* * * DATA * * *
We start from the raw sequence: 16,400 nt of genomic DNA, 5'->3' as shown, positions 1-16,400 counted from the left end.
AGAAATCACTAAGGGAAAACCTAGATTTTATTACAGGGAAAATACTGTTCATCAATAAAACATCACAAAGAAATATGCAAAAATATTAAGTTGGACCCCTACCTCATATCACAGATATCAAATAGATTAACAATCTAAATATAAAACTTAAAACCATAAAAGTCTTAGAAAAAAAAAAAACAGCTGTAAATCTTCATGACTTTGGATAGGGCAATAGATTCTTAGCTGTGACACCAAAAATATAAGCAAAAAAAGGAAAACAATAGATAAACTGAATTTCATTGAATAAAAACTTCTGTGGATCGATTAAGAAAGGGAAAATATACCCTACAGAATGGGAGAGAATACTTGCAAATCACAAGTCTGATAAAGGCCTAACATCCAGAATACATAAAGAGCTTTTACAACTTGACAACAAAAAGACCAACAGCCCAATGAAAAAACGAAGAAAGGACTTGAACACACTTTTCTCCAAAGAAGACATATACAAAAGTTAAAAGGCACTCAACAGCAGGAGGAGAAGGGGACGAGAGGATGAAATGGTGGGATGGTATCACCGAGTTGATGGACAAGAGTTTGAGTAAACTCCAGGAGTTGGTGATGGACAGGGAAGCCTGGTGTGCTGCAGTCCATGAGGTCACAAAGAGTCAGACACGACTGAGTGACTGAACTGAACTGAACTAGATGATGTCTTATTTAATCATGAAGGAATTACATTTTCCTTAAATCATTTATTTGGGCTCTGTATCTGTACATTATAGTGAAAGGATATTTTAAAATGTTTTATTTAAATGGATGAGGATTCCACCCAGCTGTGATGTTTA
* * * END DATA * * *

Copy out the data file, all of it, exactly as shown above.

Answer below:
We start from the raw sequence: 16,400 nt of genomic DNA, 5'->3' as shown, positions 1-16,400 counted from the left end.
AGAAATCACTAAGGGAAAACCTAGATTTTATTACAGGGAAAATACTGTTCATCAATAAAACATCACAAAGAAATATGCAAAAATATTAAGTTGGACCCCTACCTCATATCACAGATATCAAATAGATTAACAATCTAAATATAAAACTTAAAACCATAAAAGTCTTAGAAAAAAAAAAAACAGCTGTAAATCTTCATGACTTTGGATAGGGCAATAGATTCTTAGCTGTGACACCAAAAATATAAGCAAAAAAAGGAAAACAATAGATAAACTGAATTTCATTGAATAAAAACTTCTGTGGATCGATTAAGAAAGGGAAAATATACCCTACAGAATGGGAGAGAATACTTGCAAATCACAAGTCTGATAAAGGCCTAACATCCAGAATACATAAAGAGCTTTTACAACTTGACAACAAAAAGACCAACAGCCCAATGAAAAAACGAAGAAAGGACTTGAACACACTTTTCTCCAAAGAAGACATATACAAAAGTTAAAAGGCACTCAACAGCAGGAGGAGAAGGGGACGAGAGGATGAAATGGTGGGATGGTATCACCGAGTTGATGGACAAGAGTTTGAGTAAACTCCAGGAGTTGGTGATGGACAGGGAAGCCTGGTGTGCTGCAGTCCATGAGGTCACAAAGAGTCAGACACGACTGAGTGACTGAACTGAACTGAACTAGATGATGTCTTATTTAATCATGAAGGAATTACATTTTCCTTAAATCATTTATTTGGGCTCTGTATCTGTACATTATAGTGAAAGGATATTTTAAAATGTTTTATTTAAATGGATGAGGATTCCACCCAGCTGTGATGTTTA